Some like it hot -- European fish stocks changing with warming seas

Sep 15, 2011

The first "big picture" study of the effects of rapidly rising temperatures in the northeast Atlantic Ocean shows that a major shift in fish stocks is already well underway. But it isn't all bad news. The research, published today (15th Sept.) in Current Biology, shows that some fishes' losses are other fishes' gain.

The study led by Dr Steve Simpson of the University of Bristol in collaboration with researchers from eight other institutions, is the first to combine a suite of European datasets, which included more than 100 million fish, to explore how warming is affecting the commercially important European fishery. The researchers analysed 28 years of fisheries agency data from 11 independent surveys covering more than a million square kilometres of the European .

The northeast Atlantic has been described as the "cauldron of ", with warming occurring at a rate four times the global average over the past 30 years. Dr Simpson, a researcher in the University's School of , explained: "While a 1.3° Celsius change in mean annual temperature in the North Sea over the past three decades may sound trivial, temperature has a strong influence on egg maturation rates, growth and survival of fish larvae, and impacts on the planktonic communities that underpin the food webs that sustain commercial fisheries.

"We see many more southerly warm-water species faring well on the European shelf than northerly cold-adapted species. This means more small-bodied, faster growing species with shorter generation times, and potentially more diversity."

Indeed, the data show that fish in European waters have undergone profound community-level changes that are related to dramatic warming trends for the region. The vast majority – a whopping 72 percent – of common have already shown a change in abundance that relates to the rising sea temperatures.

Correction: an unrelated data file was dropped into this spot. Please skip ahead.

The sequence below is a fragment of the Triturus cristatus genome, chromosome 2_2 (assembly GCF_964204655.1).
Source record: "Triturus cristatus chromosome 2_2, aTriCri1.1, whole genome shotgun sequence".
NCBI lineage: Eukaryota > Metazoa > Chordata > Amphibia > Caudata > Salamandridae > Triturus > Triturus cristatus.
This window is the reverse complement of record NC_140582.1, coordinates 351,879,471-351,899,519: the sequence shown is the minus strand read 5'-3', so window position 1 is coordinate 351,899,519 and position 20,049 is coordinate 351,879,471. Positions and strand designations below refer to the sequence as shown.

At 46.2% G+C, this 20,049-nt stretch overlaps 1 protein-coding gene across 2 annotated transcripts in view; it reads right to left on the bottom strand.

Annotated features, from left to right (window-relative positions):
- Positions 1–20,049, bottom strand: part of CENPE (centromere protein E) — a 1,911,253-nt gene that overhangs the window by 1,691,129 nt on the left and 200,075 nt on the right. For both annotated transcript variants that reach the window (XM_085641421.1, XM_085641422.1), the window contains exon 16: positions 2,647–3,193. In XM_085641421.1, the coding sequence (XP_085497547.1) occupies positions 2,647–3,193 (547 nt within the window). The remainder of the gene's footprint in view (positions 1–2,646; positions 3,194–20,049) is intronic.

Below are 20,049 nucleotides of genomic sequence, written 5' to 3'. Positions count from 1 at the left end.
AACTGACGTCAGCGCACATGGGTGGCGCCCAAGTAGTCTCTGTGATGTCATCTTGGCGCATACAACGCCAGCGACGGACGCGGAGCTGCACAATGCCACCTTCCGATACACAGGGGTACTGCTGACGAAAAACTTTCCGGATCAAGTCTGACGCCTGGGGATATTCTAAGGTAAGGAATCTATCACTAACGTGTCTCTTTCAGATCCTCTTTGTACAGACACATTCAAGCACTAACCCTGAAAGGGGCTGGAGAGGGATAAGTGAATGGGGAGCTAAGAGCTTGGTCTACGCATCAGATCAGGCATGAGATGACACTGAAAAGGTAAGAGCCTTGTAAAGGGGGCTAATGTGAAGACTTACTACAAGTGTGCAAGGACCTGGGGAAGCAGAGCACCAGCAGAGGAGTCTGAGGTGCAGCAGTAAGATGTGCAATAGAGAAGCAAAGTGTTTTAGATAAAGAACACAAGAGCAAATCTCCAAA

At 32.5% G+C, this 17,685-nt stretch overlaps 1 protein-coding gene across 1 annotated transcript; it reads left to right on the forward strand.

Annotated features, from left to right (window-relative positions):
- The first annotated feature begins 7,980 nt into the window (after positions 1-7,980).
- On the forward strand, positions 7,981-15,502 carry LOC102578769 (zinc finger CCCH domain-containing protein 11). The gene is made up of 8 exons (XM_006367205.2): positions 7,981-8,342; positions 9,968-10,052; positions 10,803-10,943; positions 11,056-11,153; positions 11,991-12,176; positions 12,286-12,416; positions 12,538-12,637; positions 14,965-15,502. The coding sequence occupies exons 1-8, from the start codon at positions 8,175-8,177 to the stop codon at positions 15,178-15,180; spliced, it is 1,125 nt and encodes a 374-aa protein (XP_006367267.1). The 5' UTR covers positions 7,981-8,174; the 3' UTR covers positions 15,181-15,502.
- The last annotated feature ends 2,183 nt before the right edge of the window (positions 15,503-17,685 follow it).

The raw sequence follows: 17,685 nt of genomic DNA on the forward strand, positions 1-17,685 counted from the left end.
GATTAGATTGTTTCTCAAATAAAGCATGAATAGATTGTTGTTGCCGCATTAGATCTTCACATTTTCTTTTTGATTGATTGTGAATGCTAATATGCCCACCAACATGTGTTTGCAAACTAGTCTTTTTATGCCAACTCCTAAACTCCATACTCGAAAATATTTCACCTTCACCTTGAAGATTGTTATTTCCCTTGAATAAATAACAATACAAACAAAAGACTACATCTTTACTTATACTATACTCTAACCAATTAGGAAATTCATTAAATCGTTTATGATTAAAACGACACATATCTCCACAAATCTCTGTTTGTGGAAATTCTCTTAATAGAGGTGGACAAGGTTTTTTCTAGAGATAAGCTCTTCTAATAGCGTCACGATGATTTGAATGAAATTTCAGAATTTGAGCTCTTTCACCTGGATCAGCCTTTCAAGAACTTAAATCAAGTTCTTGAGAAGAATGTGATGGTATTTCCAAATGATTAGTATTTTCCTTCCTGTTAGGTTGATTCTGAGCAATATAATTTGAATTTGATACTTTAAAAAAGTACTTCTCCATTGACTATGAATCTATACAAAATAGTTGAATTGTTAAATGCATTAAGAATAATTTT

Of those, three out of every four fish species have grown in numbers with warming. Catches of cold-loving species, including haddock and cod, have dropped by half in the past three decades, whereas landings of warm-loving species, including hake and dab, have more than doubled.

The results show that studies focused only on changes to where particular species are found – species ranges – will miss the far more ecologically and economically relevant effects of warming. They also suggest there will be an unavoidable change in what's for dinner.

Simpson added: "We may see a further decline in cold-adapted species, many of which were the staple for our grandparents. The flip side is a likely increase in that for the UK may seem relatively exotic now, such as red mullet and John Dory. Over time, with effective management and an appropriate response in consumer demand, European seas have the potential to yield productive and sustainable fisheries into the future."

Explore further: Chimpanzees prefer firm, stable beds

add to favorites email to friend print save as pdf

Related Stories

Recommended for you

More vets turn to prosthetics to help legless pets

47 minutes ago

A 9-month-old boxer pup named Duncan barreled down a beach in Oregon, running full tilt on soft sand into YouTube history and showing more than 4 million viewers that he can revel in a good romp despite lacking ...

Chimpanzees prefer firm, stable beds

10 hours ago

Chimpanzees may select a certain type of wood, Ugandan Ironwood, over other options for its firm, stable, and resilient properties to make their bed, according to a study published April 16, 2014 in the open-access ...

Offspring benefit from mum sending the right message

18 hours ago

(Phys.org) —Researchers have uncovered a previously unforeseen interaction between the sexes which reveals that offspring survival is affected by chemical signals emitted from the females' eggs.

User comments : 0

More news stories

More vets turn to prosthetics to help legless pets

A 9-month-old boxer pup named Duncan barreled down a beach in Oregon, running full tilt on soft sand into YouTube history and showing more than 4 million viewers that he can revel in a good romp despite lacking ...

Revealing camouflaged bacteria

A research team at the Biozentrum of the University of Basel has discovered an protein family that plays a central role in the fight against the bacterial pathogen Salmonella within the cells. The so cal ...

New clinical trial launched for advance lung cancer

Cancer Research UK is partnering with pharmaceutical companies AstraZeneca and Pfizer to create a pioneering clinical trial for patients with advanced lung cancer – marking a new era of research into personalised medicines ...